According to the temperature rise curve of the motor winding in Fig. 11, the simulation data of unidirectional and bidirectional coupling are larger than the experimental data. But compared with the simulation method of unidirectional coupling, the simulation method of bidirectional coupling is closer to the experimental results, with less than 5 % error, which shows that the accuracy of bidirectional coupling method is better. The statistical temperature rise trend of stator, rotor and permanent magnet is similar to that of winding, so no statistical curve is given here additionally.
The simulated temperature rise curve is higher than that measured by experiment during operation. The possible reason is that the external environment temperature is low, and the motor dissipates heat quickly in the natural environment. Overall, the results of bidirectional coupling simulation are very close to the experimental results, which indicates that the simulation method proposed in this paper can approach the actual temperature rise of the motor more closely.
Fig. 11. Temperature rise of motor winding
5. Conclusions
The Ansoft Maxwell and ANSYS workbench was used to create a magnetic-thermal coupling co-simulation model of permanent magnet synchronous motor to make a unidirectional and bidirectional coupling analysis. Based on experiments and simulations, the following conclusions were obtained:
1) Compared with the unidirectional coupling method, the bidirectional magnetic-thermal coupling method considers the influence of the various losses on the temperature rise of the motor. After repeated iterative calculation, the predicted temperature rise of the motor is closer to the actual experimental data with higher reliability, which provides a basis for accurate solving the temperature field of the motor.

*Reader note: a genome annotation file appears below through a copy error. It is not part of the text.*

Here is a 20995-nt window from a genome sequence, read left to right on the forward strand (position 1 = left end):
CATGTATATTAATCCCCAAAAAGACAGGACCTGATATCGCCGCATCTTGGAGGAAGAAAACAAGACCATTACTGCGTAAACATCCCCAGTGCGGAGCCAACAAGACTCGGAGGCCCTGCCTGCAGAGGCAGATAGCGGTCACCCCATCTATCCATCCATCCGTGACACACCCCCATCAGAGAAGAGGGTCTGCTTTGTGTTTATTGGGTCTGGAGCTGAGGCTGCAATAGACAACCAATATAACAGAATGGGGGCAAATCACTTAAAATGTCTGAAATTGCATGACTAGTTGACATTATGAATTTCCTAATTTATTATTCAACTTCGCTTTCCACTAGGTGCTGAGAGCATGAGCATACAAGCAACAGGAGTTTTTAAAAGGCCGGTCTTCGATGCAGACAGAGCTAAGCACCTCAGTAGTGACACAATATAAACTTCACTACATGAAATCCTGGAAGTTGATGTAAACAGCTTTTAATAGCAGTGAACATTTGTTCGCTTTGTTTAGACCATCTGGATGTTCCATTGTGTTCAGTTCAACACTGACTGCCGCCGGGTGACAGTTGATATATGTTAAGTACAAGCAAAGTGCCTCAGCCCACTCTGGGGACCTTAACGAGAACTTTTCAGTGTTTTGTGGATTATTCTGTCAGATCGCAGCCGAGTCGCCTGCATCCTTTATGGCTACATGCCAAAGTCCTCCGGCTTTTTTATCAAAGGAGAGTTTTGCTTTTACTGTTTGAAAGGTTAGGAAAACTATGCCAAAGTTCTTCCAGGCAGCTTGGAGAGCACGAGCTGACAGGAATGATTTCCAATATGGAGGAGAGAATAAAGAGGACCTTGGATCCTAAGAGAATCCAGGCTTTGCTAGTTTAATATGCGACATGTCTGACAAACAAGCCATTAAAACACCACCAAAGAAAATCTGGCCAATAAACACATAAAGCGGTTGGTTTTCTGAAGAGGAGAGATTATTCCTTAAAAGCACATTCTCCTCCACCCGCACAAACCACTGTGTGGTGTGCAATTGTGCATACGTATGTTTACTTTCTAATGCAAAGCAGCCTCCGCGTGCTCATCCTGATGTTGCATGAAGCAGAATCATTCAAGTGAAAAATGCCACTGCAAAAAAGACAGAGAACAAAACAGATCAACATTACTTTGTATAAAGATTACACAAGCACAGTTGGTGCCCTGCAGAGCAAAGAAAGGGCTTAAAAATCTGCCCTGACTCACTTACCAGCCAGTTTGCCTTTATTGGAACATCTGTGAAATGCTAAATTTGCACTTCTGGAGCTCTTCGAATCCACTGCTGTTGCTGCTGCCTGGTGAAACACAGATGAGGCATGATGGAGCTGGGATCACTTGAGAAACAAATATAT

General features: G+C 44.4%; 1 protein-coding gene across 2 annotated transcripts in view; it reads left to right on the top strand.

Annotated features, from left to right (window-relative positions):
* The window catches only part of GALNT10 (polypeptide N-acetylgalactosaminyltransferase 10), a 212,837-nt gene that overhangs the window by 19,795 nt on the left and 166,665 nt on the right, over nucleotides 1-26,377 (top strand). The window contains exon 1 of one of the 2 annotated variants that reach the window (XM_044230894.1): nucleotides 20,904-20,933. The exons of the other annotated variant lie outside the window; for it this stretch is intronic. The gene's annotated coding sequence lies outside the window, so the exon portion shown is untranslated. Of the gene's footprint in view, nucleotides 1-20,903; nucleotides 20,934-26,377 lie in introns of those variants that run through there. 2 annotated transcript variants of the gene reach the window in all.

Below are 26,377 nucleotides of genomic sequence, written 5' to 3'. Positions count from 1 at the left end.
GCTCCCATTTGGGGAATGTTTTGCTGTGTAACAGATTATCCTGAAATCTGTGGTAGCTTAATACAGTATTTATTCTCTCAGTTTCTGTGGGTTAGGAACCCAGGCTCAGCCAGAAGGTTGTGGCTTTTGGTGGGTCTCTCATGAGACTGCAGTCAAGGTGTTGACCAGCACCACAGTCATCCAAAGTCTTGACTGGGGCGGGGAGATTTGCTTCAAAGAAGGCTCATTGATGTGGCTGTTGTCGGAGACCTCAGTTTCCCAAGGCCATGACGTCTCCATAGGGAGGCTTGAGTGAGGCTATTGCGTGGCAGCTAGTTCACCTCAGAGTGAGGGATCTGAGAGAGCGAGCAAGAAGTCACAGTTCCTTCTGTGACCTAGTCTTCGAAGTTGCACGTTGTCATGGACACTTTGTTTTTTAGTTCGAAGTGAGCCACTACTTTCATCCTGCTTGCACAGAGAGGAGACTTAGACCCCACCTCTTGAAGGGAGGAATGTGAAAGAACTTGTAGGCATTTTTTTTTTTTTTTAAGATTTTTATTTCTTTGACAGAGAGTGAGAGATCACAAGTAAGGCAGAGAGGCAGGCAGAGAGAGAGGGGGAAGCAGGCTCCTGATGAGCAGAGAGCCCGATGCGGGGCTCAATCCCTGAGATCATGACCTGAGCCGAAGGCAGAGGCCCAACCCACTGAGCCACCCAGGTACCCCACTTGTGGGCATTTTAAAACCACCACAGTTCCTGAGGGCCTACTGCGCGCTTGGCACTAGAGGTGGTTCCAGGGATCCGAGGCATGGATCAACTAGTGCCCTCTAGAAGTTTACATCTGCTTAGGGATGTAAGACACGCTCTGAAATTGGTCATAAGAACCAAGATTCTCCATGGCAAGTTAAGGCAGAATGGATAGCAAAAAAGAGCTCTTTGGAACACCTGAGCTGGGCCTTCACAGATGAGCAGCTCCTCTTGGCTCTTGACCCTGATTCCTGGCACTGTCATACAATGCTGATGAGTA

2) The setting of unidirectional coupling analysis is relatively simple, and the solving speed is relatively fast. However, in view of the applications with strict temperature rise requirements, it is not rigorous to only conduct a magnetic-thermal unidirectional coupling analysis of the motor during its design.
Acknowledgements
The authors would like to thank for the grant No. GXBJZD20106 as per the Academic Support Project for Top-Notch Talents in Disciplines (majors) in Colleges and Universities, and the grants No. KJ2020A1116 and No. KJ2019A1154 for the key Natural Science Research Projects of Colleges and Universities in the Anhui Province, and Teaching team of new energy vehicle technology, No. 2021jxtd064.